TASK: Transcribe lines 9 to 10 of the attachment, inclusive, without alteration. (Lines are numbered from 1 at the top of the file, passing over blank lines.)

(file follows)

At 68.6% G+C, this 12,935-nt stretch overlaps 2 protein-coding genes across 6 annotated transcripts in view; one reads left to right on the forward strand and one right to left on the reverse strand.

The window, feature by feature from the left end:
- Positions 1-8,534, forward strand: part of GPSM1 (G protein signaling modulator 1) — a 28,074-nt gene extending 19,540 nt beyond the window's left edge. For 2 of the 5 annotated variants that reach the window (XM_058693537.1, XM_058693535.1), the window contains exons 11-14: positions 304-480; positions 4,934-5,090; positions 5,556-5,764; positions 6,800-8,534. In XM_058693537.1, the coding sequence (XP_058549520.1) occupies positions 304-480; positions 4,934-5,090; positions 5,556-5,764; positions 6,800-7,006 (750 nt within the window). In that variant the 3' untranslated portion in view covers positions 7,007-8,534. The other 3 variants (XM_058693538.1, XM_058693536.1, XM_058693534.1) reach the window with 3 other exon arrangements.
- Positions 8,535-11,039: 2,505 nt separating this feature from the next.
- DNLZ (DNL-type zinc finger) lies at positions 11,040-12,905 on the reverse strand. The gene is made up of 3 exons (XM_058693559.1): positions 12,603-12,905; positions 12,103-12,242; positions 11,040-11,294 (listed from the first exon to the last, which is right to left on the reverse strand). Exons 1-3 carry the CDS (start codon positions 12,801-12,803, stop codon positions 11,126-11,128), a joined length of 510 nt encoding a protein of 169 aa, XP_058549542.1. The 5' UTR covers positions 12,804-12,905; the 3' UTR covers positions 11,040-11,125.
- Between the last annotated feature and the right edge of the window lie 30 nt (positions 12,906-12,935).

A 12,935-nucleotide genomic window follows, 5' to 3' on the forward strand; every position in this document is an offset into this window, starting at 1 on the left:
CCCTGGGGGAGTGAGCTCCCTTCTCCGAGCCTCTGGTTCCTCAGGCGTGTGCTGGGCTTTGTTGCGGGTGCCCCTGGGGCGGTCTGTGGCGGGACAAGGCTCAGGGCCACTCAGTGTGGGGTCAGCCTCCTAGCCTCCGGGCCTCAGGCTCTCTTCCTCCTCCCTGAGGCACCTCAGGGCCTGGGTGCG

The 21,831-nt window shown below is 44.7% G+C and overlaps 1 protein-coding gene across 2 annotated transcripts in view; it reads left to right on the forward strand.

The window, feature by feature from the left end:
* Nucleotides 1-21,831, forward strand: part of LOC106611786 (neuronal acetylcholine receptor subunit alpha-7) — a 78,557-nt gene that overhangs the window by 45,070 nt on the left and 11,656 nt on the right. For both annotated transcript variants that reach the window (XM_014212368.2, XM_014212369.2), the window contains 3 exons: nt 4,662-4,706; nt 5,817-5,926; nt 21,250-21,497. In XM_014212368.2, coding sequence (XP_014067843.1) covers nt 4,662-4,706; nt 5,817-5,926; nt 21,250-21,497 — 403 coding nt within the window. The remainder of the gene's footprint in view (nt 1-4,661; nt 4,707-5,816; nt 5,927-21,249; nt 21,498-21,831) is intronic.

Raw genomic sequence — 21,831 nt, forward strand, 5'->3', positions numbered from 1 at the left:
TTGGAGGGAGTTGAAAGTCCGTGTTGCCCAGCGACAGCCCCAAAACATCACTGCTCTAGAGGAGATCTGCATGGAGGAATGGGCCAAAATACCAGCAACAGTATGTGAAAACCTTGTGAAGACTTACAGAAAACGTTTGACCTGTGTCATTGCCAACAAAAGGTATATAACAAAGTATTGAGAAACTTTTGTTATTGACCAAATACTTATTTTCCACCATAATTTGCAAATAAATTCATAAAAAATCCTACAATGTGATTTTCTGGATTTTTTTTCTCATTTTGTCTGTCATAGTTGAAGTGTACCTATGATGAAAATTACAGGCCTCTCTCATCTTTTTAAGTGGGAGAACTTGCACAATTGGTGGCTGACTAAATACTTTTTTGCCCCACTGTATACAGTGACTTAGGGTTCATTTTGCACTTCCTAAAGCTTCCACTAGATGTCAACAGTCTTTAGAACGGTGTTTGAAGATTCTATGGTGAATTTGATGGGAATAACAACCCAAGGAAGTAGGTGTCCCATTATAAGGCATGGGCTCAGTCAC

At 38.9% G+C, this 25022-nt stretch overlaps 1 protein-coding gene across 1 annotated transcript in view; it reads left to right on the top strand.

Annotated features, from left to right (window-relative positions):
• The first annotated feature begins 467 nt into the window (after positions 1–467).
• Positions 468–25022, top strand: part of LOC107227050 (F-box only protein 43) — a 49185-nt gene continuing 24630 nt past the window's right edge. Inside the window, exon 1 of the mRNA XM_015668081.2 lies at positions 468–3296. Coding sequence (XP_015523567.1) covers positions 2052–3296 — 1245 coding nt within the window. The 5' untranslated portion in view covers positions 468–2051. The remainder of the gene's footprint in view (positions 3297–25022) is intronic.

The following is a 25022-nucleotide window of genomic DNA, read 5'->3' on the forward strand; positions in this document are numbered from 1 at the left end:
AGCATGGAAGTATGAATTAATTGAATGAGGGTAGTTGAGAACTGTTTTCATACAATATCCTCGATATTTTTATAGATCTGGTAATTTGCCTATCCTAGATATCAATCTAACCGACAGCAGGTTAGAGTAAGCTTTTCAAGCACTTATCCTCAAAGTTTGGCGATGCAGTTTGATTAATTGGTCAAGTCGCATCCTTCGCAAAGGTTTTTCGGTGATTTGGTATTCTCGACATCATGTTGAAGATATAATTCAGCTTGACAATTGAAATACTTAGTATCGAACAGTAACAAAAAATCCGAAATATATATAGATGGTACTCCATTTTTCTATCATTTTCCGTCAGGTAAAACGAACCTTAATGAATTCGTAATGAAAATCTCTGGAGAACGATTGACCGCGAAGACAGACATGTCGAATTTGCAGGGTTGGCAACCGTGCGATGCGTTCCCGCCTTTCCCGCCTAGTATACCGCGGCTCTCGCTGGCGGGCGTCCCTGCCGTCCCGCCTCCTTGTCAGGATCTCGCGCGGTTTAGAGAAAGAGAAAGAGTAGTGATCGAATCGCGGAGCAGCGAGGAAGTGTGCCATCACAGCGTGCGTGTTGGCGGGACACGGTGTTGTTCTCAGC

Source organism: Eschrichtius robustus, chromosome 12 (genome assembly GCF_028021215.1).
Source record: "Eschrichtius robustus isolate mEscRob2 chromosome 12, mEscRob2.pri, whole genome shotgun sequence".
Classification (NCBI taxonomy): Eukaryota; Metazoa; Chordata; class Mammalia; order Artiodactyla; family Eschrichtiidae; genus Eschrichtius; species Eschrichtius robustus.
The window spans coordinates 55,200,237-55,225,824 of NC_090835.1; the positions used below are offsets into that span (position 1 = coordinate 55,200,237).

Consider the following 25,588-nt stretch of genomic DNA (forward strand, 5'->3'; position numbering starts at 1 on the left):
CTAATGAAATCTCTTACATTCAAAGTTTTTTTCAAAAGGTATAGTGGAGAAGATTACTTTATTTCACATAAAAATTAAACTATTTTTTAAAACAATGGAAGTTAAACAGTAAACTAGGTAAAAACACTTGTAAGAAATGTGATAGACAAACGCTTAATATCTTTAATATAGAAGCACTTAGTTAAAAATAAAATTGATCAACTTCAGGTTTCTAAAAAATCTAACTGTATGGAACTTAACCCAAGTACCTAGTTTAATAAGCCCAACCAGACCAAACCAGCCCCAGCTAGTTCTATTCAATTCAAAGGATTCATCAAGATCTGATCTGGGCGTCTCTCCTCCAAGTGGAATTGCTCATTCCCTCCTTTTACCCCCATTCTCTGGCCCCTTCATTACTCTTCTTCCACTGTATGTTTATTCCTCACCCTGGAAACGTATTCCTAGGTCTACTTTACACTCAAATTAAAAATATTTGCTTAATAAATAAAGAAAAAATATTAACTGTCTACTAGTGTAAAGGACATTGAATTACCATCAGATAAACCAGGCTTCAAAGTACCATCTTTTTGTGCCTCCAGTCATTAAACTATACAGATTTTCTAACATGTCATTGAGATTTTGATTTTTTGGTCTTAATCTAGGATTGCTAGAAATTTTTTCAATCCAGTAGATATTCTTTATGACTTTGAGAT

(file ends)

The 21,831-nt window shown below is 44.7% G+C and overlaps 1 protein-coding gene across 2 annotated transcripts in view; it reads left to right on the forward strand.

The window, feature by feature from the left end: